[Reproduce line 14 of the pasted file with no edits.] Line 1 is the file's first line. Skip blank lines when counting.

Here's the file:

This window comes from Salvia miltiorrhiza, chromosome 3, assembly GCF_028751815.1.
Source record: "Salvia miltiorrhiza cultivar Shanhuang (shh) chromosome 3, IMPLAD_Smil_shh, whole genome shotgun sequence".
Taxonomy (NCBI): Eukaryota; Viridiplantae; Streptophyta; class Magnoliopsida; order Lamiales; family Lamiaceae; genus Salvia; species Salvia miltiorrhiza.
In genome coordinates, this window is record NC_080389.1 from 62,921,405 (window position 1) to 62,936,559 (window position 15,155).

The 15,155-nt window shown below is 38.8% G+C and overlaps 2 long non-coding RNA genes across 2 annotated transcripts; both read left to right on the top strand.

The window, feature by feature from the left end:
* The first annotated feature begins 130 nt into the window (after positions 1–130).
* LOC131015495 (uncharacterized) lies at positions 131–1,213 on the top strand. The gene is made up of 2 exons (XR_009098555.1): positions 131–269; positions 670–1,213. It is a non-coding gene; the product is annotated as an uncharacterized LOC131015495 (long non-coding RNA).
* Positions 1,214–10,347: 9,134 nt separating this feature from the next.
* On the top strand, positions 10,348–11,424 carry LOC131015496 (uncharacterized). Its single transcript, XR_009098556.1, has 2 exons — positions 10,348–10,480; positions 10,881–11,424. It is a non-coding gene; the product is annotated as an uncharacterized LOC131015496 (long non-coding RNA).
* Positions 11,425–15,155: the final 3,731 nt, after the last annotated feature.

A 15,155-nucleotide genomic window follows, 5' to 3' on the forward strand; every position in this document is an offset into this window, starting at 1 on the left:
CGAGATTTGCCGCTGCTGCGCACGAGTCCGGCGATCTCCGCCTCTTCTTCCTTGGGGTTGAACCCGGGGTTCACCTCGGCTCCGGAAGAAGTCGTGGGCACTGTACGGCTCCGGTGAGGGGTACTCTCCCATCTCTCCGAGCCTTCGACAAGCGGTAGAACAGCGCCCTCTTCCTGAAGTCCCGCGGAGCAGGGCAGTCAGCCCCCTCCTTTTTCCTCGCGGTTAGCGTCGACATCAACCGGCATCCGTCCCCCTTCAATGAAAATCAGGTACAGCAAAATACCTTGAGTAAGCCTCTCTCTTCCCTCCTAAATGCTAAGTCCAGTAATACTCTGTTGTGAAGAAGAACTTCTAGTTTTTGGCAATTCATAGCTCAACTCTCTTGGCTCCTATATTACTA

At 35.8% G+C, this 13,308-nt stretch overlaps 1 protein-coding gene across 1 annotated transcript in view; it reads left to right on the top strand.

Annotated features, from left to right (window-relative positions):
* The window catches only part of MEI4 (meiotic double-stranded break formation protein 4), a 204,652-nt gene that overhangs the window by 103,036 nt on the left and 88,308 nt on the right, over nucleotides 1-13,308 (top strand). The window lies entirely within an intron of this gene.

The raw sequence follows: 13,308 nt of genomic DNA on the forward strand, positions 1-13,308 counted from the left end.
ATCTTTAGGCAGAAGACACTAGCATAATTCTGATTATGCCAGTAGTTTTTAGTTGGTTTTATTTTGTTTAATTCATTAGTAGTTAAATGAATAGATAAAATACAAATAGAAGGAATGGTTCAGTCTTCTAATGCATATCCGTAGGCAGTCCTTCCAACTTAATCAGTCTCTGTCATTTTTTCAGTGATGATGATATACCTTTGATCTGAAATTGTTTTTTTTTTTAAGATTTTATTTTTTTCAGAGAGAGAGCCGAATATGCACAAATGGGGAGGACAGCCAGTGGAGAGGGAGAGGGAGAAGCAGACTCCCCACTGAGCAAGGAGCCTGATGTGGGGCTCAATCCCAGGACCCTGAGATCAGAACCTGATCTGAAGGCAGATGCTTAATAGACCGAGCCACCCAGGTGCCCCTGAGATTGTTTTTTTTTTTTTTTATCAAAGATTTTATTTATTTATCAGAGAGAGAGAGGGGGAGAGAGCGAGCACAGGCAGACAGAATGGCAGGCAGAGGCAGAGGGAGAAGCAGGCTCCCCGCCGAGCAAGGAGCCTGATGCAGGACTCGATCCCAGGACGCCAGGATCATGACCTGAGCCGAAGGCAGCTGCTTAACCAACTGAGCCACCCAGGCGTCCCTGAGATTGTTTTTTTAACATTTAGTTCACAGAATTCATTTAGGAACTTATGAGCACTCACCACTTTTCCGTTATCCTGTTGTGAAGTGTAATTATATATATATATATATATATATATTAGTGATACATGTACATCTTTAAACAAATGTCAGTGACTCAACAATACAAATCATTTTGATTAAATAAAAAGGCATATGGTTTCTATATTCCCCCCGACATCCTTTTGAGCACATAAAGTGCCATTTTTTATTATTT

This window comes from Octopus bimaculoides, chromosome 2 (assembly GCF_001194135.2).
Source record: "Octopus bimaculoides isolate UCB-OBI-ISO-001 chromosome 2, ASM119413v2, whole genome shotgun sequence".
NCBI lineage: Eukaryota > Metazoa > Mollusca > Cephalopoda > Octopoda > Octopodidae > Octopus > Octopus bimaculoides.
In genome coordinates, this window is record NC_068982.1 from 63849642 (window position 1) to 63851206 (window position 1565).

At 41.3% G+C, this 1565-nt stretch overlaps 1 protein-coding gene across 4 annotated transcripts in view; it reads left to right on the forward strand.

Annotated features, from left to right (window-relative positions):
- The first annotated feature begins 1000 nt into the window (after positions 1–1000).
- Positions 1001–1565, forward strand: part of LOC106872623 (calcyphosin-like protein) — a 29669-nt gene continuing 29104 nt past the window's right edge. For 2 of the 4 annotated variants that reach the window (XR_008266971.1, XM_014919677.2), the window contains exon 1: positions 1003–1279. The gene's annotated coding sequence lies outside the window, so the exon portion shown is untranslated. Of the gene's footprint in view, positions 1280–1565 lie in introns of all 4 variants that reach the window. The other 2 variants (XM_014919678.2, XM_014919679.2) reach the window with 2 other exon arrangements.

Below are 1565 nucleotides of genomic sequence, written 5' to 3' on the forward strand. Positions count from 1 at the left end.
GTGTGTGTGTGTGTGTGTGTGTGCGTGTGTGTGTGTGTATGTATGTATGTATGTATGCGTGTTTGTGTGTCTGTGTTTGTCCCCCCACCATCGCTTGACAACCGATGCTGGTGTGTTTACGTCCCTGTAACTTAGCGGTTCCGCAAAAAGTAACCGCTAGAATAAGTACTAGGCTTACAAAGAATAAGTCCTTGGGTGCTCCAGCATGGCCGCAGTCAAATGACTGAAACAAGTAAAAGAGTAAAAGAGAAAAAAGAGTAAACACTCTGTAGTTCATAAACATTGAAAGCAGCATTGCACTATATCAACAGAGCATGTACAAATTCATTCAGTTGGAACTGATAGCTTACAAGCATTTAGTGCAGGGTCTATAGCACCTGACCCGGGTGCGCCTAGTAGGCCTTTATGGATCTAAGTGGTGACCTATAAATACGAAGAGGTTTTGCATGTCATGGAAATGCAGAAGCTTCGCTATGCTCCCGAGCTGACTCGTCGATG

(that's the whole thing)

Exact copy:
At 35.8% G+C, this 13,308-nt stretch overlaps 1 protein-coding gene across 1 annotated transcript in view; it reads left to right on the top strand.